Neuromuscular control of esophageal peristalsis.

HyoJin Park, J. L. Conklin

Research output: Contribution to journalReview article

37 Citations (Scopus)

Abstract

The esophagus is a muscular conduit connecting the pharynx and the stomach. Its function is controlled by an intrinsic nervous system and by input from the central nervous system through the vagus nerve. Peristalsis in its striated muscle is directed by sequential vagal excitation arising in the brain stem, whereas peristalsis in its smooth muscle involves complex interactions among the central and peripheral neural systems and the smooth muscle elements of the esophagus. The peripheral neuronal elements responsible for producing esophageal off-response, relaxation of the lower esophageal sphincter, and hyperpolarization of the circular esophageal muscle cells reside in the myenteric plexus of the esophagus. For many years these nerves were considered nonadrenergic and noncholinergic because the inhibitory neurotransmitter released on their activation was unknown. We now know that nitric oxide or a related compound is that inhibitory neurotransmitter. The primary excitatory neurotransmitter controlling esophageal motor function is acetylcholine. Some disorders of esophageal motor function, including diffuse esophageal spasm and achalasia, may result from defects in or an imbalance between these excitatory and inhibitory neuromuscular systems.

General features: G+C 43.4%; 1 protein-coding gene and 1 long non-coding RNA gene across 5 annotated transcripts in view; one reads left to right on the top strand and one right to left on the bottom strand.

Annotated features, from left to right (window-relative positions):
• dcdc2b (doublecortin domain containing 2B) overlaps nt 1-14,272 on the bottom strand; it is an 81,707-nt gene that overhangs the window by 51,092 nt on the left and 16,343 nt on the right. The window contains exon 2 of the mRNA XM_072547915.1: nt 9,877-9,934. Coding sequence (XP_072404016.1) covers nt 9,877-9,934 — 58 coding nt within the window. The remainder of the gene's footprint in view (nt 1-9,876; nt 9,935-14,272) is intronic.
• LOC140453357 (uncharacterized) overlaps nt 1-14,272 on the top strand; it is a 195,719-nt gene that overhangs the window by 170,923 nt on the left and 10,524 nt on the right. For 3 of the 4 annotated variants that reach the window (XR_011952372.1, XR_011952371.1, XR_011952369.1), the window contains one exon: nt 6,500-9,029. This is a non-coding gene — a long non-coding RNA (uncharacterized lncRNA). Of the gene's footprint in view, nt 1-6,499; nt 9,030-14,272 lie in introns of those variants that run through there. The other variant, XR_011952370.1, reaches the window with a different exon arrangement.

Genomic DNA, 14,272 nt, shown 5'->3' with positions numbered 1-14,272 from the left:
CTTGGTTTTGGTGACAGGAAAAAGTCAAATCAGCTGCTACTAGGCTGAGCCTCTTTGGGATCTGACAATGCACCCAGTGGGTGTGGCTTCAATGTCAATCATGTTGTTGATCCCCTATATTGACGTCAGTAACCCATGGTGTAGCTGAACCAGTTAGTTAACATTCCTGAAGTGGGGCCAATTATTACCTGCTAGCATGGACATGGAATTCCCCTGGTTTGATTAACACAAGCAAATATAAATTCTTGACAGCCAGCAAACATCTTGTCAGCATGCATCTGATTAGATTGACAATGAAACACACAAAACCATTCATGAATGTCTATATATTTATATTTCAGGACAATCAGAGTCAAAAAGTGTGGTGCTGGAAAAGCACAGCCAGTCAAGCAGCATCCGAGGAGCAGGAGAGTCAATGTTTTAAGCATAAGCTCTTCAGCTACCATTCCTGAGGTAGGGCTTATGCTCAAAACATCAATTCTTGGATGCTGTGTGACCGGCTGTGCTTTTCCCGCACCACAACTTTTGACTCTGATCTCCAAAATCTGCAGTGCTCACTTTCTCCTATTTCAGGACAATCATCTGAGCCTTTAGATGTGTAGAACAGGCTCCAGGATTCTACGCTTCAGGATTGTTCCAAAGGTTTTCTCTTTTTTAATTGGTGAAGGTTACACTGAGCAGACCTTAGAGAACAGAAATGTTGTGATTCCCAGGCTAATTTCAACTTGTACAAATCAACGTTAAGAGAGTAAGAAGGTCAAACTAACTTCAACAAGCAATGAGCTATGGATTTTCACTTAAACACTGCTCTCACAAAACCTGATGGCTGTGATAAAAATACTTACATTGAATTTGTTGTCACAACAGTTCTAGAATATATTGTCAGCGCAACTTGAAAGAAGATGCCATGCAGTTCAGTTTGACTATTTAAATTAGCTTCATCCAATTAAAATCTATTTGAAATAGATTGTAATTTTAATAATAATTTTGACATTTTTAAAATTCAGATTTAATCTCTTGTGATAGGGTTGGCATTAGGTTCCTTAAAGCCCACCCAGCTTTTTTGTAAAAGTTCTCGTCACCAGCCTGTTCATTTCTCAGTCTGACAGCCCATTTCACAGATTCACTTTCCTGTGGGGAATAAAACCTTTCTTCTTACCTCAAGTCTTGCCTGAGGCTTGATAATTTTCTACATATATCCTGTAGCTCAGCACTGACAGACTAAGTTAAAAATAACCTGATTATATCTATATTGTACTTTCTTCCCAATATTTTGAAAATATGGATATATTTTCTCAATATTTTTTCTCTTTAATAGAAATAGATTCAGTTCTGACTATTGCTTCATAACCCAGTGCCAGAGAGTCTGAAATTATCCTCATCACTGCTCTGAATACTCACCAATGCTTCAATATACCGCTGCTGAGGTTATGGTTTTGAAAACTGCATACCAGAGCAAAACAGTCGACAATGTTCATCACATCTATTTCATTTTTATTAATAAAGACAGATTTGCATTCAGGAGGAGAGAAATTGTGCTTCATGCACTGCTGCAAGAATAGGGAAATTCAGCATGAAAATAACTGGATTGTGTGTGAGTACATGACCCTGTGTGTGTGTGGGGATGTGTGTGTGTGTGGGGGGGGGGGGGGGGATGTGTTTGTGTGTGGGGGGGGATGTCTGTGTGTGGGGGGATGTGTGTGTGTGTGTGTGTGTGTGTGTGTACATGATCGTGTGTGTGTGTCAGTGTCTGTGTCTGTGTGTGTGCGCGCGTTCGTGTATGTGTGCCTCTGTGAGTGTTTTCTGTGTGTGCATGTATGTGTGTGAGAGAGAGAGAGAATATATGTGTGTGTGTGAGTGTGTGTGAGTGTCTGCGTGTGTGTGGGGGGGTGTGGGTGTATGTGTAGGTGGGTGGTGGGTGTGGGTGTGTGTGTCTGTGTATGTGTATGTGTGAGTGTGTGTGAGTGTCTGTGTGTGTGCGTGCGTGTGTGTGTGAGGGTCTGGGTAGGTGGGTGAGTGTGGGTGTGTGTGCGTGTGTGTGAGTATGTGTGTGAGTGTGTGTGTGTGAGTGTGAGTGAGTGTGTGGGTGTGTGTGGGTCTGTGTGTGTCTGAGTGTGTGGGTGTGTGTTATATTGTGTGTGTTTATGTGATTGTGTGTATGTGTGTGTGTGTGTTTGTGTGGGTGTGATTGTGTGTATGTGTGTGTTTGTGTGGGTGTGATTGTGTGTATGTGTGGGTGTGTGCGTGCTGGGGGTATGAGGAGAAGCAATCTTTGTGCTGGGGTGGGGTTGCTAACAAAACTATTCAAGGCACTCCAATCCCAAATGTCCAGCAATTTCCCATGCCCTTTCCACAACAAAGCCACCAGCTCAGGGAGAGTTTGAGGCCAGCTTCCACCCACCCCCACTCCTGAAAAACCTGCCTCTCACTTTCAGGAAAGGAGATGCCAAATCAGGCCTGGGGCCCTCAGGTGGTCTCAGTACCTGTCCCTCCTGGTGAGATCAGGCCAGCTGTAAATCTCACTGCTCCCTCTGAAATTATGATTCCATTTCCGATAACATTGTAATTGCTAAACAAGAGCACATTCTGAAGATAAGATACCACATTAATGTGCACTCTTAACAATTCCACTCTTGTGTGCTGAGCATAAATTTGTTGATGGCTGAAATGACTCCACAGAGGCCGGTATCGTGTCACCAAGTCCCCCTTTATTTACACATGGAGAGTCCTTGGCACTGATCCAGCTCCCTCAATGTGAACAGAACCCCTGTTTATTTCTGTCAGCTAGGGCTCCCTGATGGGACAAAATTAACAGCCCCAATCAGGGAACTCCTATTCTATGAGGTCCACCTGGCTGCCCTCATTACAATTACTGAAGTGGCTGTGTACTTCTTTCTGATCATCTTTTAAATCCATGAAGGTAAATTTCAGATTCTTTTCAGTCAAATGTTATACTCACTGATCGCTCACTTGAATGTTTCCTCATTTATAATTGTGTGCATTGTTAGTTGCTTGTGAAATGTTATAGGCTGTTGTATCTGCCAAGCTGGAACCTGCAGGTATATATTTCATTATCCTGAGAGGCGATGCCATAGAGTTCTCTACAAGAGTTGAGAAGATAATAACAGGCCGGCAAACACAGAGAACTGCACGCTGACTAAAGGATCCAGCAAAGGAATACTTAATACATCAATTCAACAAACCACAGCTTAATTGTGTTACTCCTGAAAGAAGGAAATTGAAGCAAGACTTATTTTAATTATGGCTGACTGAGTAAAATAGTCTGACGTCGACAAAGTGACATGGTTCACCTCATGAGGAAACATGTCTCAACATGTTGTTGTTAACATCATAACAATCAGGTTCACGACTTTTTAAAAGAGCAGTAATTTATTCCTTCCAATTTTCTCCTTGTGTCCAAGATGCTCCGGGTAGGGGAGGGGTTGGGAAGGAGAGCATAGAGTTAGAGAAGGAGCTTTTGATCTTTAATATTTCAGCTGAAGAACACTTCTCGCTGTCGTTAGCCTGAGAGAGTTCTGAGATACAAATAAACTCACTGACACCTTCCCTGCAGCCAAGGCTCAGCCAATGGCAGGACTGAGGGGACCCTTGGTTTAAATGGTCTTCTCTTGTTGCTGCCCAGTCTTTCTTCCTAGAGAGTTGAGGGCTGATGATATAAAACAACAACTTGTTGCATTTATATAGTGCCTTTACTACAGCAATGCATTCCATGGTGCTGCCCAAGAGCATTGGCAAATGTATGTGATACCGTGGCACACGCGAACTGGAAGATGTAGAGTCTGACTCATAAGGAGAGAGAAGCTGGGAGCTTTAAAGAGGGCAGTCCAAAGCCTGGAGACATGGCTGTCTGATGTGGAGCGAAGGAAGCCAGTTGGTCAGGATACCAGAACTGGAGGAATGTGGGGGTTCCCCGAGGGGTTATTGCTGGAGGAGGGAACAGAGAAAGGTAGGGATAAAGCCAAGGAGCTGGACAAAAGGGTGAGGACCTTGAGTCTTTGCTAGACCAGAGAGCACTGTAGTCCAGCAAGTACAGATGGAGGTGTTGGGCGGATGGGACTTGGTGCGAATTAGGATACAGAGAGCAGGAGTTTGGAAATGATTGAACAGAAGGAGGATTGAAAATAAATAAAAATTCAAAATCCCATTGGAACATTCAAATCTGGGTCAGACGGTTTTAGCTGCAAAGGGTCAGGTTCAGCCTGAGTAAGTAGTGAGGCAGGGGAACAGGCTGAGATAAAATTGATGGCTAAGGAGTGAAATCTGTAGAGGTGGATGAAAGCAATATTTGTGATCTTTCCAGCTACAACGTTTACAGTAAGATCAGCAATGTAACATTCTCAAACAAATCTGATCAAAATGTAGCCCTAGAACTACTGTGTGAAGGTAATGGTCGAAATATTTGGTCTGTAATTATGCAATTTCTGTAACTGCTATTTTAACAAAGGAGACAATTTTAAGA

Original languageEnglish
Pages (from-to)186-197
Number of pages12
JournalCurrent Gastroenterology Reports
Volume1
Issue number3
DOIs
Publication statusPublished - 1999 Jan 1

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Peristalsis
Esophagus
Neurotransmitter Agents
Smooth Muscle
Diffuse Esophageal Spasm
Myenteric Plexus
Lower Esophageal Sphincter
Esophageal Achalasia
Vagus Nerve
Striated Muscle
Pharynx
Muscle Cells
Nervous System
Brain Stem
Acetylcholine
Stomach
Nitric Oxide
Central Nervous System

All Science Journal Classification (ASJC) codes

  • Gastroenterology

Cite this

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Neuromuscular control of esophageal peristalsis. / Park, HyoJin; Conklin, J. L.

In: Current Gastroenterology Reports, Vol. 1, No. 3, 01.01.1999, p. 186-197.

Research output: Contribution to journalReview article

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AB - The esophagus is a muscular conduit connecting the pharynx and the stomach. Its function is controlled by an intrinsic nervous system and by input from the central nervous system through the vagus nerve. Peristalsis in its striated muscle is directed by sequential vagal excitation arising in the brain stem, whereas peristalsis in its smooth muscle involves complex interactions among the central and peripheral neural systems and the smooth muscle elements of the esophagus. The peripheral neuronal elements responsible for producing esophageal off-response, relaxation of the lower esophageal sphincter, and hyperpolarization of the circular esophageal muscle cells reside in the myenteric plexus of the esophagus. For many years these nerves were considered nonadrenergic and noncholinergic because the inhibitory neurotransmitter released on their activation was unknown. We now know that nitric oxide or a related compound is that inhibitory neurotransmitter. The primary excitatory neurotransmitter controlling esophageal motor function is acetylcholine. Some disorders of esophageal motor function, including diffuse esophageal spasm and achalasia, may result from defects in or an imbalance between these excitatory and inhibitory neuromuscular systems.

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